State and local budget cuts are slowing US economy
Friday, February 25, 2011; 7:09 PM
WASHINGTON -- Deep spending cuts by state and local governments pose a growing threat to an economy that is already grappling with high unemployment, depressed home prices and the surging cost of oil.
Lawmakers at state capitols and city halls are slashing jobs and programs, arguing that some pain now is better than a lot more later. But the cuts are coming at a price - weaker growth at the national level.
The clearest sign to date was a report Friday on U.S. gross domestic product for the final three months of 2010. The government lowered its growth estimate, pointing to larger-than-expected cuts by state and local governments. The report suggested that worsening state budget problems could hold back the recovery by putting more people out of work and reducing consumer spending.
Across the country, governors and lawmakers are proposing broad cutbacks - lowering fees paid to nursing homes in Florida, reducing health insurance subsidies for lower-income Pennsylvanians, closing prisons in New York state and scaling back programs for elderly and disabled Californians.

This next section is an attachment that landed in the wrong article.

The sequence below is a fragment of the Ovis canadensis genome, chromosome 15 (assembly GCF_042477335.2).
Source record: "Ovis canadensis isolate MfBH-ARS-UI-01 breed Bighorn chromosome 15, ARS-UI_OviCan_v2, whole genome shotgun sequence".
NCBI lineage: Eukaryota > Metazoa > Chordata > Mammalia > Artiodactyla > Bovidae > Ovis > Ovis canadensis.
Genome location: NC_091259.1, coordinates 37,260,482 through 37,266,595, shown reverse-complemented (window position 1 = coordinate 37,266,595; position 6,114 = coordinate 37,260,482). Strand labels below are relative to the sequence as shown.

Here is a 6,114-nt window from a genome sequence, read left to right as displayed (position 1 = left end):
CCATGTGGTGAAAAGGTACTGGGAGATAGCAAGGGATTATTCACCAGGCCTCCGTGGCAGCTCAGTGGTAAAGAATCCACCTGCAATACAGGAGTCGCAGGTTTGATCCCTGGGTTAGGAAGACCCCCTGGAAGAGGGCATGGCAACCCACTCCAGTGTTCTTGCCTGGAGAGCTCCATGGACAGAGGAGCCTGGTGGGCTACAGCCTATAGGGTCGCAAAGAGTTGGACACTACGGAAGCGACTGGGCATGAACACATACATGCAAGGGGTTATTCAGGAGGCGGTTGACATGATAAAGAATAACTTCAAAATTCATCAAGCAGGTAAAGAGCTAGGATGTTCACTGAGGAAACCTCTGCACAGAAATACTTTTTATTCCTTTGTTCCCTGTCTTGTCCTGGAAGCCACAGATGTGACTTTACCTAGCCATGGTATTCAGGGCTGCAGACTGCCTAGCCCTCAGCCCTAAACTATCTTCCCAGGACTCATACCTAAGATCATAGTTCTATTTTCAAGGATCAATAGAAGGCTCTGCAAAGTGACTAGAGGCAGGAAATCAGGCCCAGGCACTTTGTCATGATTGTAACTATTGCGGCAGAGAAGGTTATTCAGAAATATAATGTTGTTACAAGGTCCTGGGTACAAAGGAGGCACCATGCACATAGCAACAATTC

"The massive financial problems at the state and local levels have and will continue to restrain growth," said economist Joel Naroff of Naroff Economic Advisors.
State and local governments account for 91 percent of all government spending on primary education, according to the Brookings Institution. And they provide 71 percent of higher-education spending. States also account for more than 70 percent of spending on roads, bridges and other infrastructure.
But those same governments cut spending at a 2.4 percent rate at the end of last year. And economists predict they will slash their budgets by up to 2.5 percent this year - potentially the sharpest reduction since 1943. The deepest cuts are expected to occur in the first six months of this year.
The worst cuts so far- 3.8 percent - came in the January-to-March period of 2010. That was the sharpest quarterly drop since late 1983, when the U.S. economy was recovering from a severe recession. Most economists think the cutbacks this year will exert an even bigger economic drag than last year.
Newly elected Republican governors are leading the charge. They're acting on campaign pledges to shrink government to meet budget gaps. They favor smaller governments with lower taxes and less regulation, which they say will boost private-sector growth and job creation.
Some Democrats - including Govs. Andrew Cuomo of New York and Jerry Brown of California - have followed suit. They're pushing for cuts to social programs and concessions from unions.
The governors' push for painful cuts comes just as they gather in Washington this weekend for their winter meeting.
"We have to balance our budgets. We have to address costs. And we also have to move forward at the same time," Maryland Gov. Martin O'Malley, head of the Democratic Governors Association, said after his group met with President Barack Obama and Vice President Joe Biden at the White House.